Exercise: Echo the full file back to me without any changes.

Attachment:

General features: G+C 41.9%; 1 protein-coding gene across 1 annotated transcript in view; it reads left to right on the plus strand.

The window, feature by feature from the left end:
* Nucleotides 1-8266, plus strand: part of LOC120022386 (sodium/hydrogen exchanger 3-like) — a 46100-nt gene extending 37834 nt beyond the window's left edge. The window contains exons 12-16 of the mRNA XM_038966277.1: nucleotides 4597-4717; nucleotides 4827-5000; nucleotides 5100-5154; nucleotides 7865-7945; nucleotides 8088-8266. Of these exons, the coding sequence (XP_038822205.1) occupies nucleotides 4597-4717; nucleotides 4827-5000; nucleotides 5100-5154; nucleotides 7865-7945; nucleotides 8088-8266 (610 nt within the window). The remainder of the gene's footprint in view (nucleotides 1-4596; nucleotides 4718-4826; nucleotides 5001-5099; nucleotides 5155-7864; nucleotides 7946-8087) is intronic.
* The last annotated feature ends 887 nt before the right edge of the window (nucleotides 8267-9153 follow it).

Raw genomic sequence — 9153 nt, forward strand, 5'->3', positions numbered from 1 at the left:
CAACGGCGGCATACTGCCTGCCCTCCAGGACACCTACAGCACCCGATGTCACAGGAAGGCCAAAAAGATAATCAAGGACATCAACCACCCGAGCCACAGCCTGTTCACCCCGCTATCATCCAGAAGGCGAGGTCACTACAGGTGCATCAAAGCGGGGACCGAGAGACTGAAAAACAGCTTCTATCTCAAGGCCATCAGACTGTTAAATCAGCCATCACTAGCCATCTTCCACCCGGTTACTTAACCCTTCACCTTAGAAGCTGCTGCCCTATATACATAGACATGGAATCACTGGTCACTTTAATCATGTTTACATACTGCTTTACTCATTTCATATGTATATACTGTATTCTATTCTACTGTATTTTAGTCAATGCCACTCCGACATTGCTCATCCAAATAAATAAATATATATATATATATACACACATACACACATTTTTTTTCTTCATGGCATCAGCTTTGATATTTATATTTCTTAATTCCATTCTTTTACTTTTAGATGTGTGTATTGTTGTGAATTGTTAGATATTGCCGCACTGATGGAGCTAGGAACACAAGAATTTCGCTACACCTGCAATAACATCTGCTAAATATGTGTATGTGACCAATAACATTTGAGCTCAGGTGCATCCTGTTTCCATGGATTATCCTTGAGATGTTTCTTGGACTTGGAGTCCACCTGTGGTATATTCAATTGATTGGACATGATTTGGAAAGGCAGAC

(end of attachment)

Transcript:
General features: G+C 41.9%; 1 protein-coding gene across 1 annotated transcript in view; it reads left to right on the plus strand.

The window, feature by feature from the left end:
* Nucleotides 1-8266, plus strand: part of LOC120022386 (sodium/hydrogen exchanger 3-like) — a 46100-nt gene extending 37834 nt beyond the window's left edge. The window contains exons 12-16 of the mRNA XM_038966277.1: nucleotides 4597-4717; nucleotides 4827-5000; nucleotides 5100-5154; nucleotides 7865-7945; nucleotides 8088-8266. Of these exons, the coding sequence (XP_038822205.1) occupies nucleotides 4597-4717; nucleotides 4827-5000; nucleotides 5100-5154; nucleotides 7865-7945; nucleotides 8088-8266 (610 nt within the window). The remainder of the gene's footprint in view (nucleotides 1-4596; nucleotides 4718-4826; nucleotides 5001-5099; nucleotides 5155-7864; nucleotides 7946-8087) is intronic.
* The last annotated feature ends 887 nt before the right edge of the window (nucleotides 8267-9153 follow it).

Raw genomic sequence — 9153 nt, forward strand, 5'->3', positions numbered from 1 at the left:
CAACGGCGGCATACTGCCTGCCCTCCAGGACACCTACAGCACCCGATGTCACAGGAAGGCCAAAAAGATAATCAAGGACATCAACCACCCGAGCCACAGCCTGTTCACCCCGCTATCATCCAGAAGGCGAGGTCACTACAGGTGCATCAAAGCGGGGACCGAGAGACTGAAAAACAGCTTCTATCTCAAGGCCATCAGACTGTTAAATCAGCCATCACTAGCCATCTTCCACCCGGTTACTTAACCCTTCACCTTAGAAGCTGCTGCCCTATATACATAGACATGGAATCACTGGTCACTTTAATCATGTTTACATACTGCTTTACTCATTTCATATGTATATACTGTATTCTATTCTACTGTATTTTAGTCAATGCCACTCCGACATTGCTCATCCAAATAAATAAATATATATATATATATACACACATACACACATTTTTTTTCTTCATGGCATCAGCTTTGATATTTATATTTCTTAATTCCATTCTTTTACTTTTAGATGTGTGTATTGTTGTGAATTGTTAGATATTGCCGCACTGATGGAGCTAGGAACACAAGAATTTCGCTACACCTGCAATAACATCTGCTAAATATGTGTATGTGACCAATAACATTTGAGCTCAGGTGCATCCTGTTTCCATGGATTATCCTTGAGATGTTTCTTGGACTTGGAGTCCACCTGTGGTATATTCAATTGATTGGACATGATTTGGAAAGGCAGAC